Small gestures can really brighten a person’s day. In fact, research shows that helping others can be good for our mental health. It reduces stress, improves our emotional wellbeing and even benefits our physical health. In short, doing good does you good too!
It’s essential to look out for each other in and around our communities, especially for those you know who have had recent surgery and may need a bit of extra help and support. For anyone who has had stoma surgery, a simple act of kindness can mean so much. The thought that someone cares and wants to help, really gives us a warm feeling and helps the recovery process.
Having any type of surgery can be debilitating for all of us. Tiredness, exhaustion, and fatigue are common symptoms after surgery, regardless of whether it was a minor or major procedure. This is because your body expends a lot of energy in trying to heal. Having stoma surgery can also be emotionally exhausting due to the changes in body image.
Remember… a kind gesture to someone doesn’t cost a lot of time or money. It’s the small things in life that can make a big difference.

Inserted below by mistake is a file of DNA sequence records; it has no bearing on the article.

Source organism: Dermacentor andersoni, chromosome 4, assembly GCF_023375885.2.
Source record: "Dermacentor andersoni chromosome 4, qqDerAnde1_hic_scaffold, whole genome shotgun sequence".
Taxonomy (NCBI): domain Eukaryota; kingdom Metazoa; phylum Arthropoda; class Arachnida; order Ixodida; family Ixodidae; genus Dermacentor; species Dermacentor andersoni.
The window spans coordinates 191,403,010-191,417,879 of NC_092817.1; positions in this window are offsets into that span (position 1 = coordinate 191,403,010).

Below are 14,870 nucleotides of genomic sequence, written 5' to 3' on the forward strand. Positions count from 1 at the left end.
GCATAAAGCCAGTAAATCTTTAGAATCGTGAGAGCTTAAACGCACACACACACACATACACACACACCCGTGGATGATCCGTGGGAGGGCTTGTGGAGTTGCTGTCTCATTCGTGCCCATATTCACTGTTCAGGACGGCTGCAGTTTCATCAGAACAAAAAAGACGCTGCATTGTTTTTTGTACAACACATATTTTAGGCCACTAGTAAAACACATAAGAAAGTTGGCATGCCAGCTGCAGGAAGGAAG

So, how can you show kindness to someone who has is recovering from stoma surgery? It’s hard to know exactly what they have gone through but here are a few random acts of kindness to get you started:
- Spend some time talking about their journey if they are feeling well enough
- A gentle smile directed at person you care for can speak volumes
- Spend the time to ask how they are feeling?
- Offer a lift to any hospital appointments as they may not be able to drive for a while
- Do some baking or cooking for them, this can really help in the early days of recovery at home when they are feeling very tired
- Offer to babysit or look after any young children
- Offer to take any pets such as dogs, for a walk for them
- A simple text message or phone call can go a long way. Letting a loved one know that they’re in your thoughts
- Offer to do any lifting of light or heavy objects
- Flowers are a cheerful gesture and always bring a smile to the recipient’s face
Kindness doesn’t stop at those who are recovering from surgery, don’t forget those people living with a stoma, who may need gentle encouragement on a longer term. Brighten their day with kind and encouraging words, such as:
- You’re amazing!
- I’m here to listen…
- I love you just the way you are
- You’ve adapted so well…
- I want to know more because I care
- You are allowed to be sad about your stoma
- Remember you are strong and resilient